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Film Review: ‘Zack Snyder’s Justice League’ Finally Shows Us the Epic Snyder Cut


It exists and I have seen it. The Snyder Cut is no longer a myth. Yes, Zack Snyder’s Justice League is days away from hitting HBO Max and the embargo has lifted. So, how is it? Well, it’s a bit complicated. Taken on its own, Zack Snyder‘s epic is bloated, overly serious, and somewhat of a mixed bag. However, when you consider what Joss Whedon had done with Justice League when he took over from Snyder, the improvement is palpable. Snyder and his producer/wife Deborah Snyder not only got to come rescue their baby in the shadow of tragedy, but they did manage to give fans what they wanted. That alone is worthy of some acclaim and respect, even before you consider the worthiness of this film.

Zack Snyder’s Justice League is still a shaggy dog, but it’s one with a coherent vision at its core. That really does count for something. The movie takes far too long to get where its going, almost trying to be individual short films for most of its heroes, but it does build to something effective. Plus, improved CGI, as well as a better tone, help make this a surprisingly smooth ride, bumps and all.

For those wondering, I was fairly indifferent to Justice League. I personally preferred the flawed yet ambitious take that was Batman v Superman: Dawn of Justice. Frankly, Man of Steel remains the best of the Snyder lot. So, this does slot in as a middle of the road DC superhero movie (clearly above Suicide Squad and Wonder Woman 1984, as well as a bit above Aquaman, but below the above mentioned flicks, alongside Shazam and Wonder Woman). That’s just me. Your mileage may vary.


The plot is largely the same, just stretched out to a shade over four hours. So, there’s no point in rehashing the beats too much. Anyone reading this knows that it concerns Bruce Wayne/Batman (Ben Affleck) bringing together heroes, in the aftermath of the death of Superman (Henry Cavill). His fears prove prescient, as Steppenwolf (Ciarán Hinds) arrives to steal Earth’s Mother Boxes. So, Batman stands with Diana Prince/Wonder Woman (Gal Gadot), while recruiting Barry Allen/The Flash (Ezra Miller), Arthur Curry/Aquaman (Jason Momoa), and Victor Stone/Cyborg (Ray Fisher) to the cause.

Of course, what follows is a ton of action, as well as numerous hints at where Justice League 2 was planning to go. Interestingly, for something highly unlikely to generate a sequel, it never feels distracting. In fact, the ending winds up being legitimately one of the film’s best moments.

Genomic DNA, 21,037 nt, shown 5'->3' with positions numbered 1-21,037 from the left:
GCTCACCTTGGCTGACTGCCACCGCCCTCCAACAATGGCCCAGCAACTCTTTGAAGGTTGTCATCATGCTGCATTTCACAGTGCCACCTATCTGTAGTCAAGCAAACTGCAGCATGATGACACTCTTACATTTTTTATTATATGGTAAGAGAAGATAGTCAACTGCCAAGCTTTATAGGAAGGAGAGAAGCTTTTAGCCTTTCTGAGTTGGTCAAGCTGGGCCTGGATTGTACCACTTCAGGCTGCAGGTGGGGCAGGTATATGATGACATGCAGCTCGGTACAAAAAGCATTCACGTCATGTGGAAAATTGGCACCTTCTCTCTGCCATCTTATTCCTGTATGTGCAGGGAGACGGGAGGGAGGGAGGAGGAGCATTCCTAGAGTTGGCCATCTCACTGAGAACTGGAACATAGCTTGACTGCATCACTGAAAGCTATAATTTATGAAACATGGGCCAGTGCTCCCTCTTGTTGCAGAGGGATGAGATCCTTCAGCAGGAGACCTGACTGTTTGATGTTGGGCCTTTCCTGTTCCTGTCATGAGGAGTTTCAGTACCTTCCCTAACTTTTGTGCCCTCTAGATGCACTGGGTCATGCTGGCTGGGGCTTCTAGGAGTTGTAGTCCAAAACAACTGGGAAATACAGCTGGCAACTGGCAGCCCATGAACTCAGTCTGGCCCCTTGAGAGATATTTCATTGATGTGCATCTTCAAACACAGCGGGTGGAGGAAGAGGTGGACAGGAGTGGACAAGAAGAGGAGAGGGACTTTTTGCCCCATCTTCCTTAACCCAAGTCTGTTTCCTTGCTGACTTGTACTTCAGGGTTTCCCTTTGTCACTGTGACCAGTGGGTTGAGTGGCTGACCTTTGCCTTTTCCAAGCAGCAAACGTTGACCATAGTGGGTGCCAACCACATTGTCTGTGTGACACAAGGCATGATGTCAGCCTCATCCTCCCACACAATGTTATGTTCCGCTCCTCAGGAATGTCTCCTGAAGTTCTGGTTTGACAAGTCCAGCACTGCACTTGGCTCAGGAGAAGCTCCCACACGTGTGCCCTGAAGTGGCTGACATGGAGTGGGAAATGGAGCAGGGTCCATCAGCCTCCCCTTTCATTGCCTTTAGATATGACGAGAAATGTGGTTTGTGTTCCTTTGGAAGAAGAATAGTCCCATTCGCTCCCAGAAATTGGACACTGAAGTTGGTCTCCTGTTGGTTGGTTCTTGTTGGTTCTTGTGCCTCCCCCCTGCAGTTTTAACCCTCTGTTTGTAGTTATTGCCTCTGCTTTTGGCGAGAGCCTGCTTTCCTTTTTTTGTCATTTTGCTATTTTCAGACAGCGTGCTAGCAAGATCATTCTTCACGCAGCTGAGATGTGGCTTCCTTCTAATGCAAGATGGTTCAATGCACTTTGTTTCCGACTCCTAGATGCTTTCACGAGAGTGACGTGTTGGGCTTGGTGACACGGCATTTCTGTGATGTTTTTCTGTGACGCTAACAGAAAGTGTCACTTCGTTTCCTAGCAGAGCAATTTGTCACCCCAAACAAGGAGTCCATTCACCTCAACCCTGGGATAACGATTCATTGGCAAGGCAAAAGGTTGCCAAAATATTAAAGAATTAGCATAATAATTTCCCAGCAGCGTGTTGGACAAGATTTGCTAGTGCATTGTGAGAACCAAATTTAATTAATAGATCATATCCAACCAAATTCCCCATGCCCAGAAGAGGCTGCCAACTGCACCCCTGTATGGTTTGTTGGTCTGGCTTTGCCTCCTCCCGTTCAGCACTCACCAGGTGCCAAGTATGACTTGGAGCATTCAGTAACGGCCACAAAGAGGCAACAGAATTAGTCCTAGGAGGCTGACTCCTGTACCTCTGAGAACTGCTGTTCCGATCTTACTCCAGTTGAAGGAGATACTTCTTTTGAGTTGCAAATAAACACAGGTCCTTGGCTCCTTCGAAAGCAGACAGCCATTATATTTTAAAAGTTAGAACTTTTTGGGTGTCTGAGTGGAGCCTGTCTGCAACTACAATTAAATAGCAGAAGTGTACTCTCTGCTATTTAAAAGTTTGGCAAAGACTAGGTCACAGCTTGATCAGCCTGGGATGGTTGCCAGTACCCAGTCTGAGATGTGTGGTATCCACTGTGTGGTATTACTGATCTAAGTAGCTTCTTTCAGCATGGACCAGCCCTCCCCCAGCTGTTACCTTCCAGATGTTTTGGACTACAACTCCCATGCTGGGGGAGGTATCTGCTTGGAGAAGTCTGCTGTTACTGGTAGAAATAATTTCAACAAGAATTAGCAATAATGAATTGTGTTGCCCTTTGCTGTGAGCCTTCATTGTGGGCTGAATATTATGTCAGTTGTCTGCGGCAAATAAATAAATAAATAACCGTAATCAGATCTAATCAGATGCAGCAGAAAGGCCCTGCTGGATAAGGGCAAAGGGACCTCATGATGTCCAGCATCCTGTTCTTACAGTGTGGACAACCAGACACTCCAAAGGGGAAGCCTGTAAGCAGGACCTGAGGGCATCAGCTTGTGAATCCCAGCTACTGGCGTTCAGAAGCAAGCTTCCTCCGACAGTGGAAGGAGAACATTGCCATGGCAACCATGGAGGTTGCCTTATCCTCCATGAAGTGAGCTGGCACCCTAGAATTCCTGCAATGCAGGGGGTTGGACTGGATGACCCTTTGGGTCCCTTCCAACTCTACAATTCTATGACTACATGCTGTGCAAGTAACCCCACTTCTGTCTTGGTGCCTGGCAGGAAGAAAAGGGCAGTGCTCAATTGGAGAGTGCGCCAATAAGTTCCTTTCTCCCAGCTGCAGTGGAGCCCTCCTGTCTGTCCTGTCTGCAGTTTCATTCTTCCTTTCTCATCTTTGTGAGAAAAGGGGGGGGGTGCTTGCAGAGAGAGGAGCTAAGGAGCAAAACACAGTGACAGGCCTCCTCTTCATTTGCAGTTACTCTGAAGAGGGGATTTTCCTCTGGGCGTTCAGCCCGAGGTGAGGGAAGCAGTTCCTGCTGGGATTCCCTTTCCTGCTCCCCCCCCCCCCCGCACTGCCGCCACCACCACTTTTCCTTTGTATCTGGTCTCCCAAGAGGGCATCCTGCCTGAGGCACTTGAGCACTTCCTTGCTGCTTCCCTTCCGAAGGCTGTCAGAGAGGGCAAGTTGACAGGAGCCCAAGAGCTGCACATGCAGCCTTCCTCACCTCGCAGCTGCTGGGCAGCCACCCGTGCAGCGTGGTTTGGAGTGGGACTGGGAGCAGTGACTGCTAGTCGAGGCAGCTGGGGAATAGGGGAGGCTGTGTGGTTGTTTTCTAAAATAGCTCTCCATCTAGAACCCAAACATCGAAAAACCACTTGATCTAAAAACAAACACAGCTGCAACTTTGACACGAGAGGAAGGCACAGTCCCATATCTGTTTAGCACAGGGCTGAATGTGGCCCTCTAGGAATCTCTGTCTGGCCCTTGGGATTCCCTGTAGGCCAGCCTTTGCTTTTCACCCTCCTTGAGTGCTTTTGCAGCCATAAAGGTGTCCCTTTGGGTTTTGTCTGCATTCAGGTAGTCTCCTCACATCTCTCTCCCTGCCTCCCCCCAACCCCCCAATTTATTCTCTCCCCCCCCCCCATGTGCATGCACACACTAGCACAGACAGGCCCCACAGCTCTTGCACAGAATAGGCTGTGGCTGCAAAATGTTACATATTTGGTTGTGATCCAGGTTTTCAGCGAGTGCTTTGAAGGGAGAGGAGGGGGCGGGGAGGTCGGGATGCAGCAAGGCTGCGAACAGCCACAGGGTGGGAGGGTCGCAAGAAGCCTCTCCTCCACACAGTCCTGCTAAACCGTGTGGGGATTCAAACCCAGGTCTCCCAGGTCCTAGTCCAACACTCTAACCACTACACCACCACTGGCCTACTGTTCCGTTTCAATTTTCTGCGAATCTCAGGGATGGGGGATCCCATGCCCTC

The performances remain more or less identical, albeit with less resignation on every face. That being said, the new footage featuring Ben Affleck showcase a Batman/Bruce Wayne that we’d have been lucky to have had. He’s comfortable in both skins, as well as obviously now in a better place in his life. The main group of Affleck, Henry Cavill, Ray Fisher, Gal Gadot, Ezra Miller, and Jason Momoa fill their roles well, though they do still feel cobbles together as a group. Returning players here, often with expanded roles, include the likes of Amy Adams, Billy Crudup, Willem Dafoe, Jesse Eisenberg, Amber Heard, Jeremy Irons, Diane Lane, Harry Lennix, Joe Morton, Connie Nielsen, J.K. Simmons, Robin Wright, plus even Joe Manganiello. Restored with a tiny role is Kiersey Clemons, but then there’s Jared Leto, the main addition. The less revealed about his scene, the better, but it’s actually pretty good.

Zack Snyder remains his own worst enemy at times here. However, the good does outweigh the bad. It’s just fascinating to watch a movie that completely disregards pacing. For example, when Bruce Wayne goes to meet Barry Allen, what was originally 15 or 20 minutes in now occurs 91 minutes into the Snyder Cut. Essentially, you need to just forget about pacing. Snyder does eliminate all of the worst parts of Justice League, which seemingly were Whedon’s ideas. Two new moments stand out, but the whole final product just feels like something that makes sense, especially as a Batman v Superman: Dawn of Justice sequel.

A note about the fan push to have this film even exist. It’s great that fandom can bring things back from the dead, but how they go about it matters. In this instance, the latter left much to be desired. Hopefully as things continue in this direction, passionate fans can manage to advocate for what they love, while removing the hate and vitriol from the equation that proves so toxic on social media.

Zack Snyder’s Justice League is a curiosity of the first order. Even if it wasn’t a worthwhile film (and it is), it would be impressive to witness what producer Snyder and director Snyder pulled off, rescuing his vision from an originally inglorious fate. So, if you’re already a fan, this is a true event. If you’re not, this likely has no interest for you. In that way, the die is already cast here. Regardless, seeing this version of the movie definitely scratches an itch, and we can use that these days, to be sure.

SCORE: ★★★


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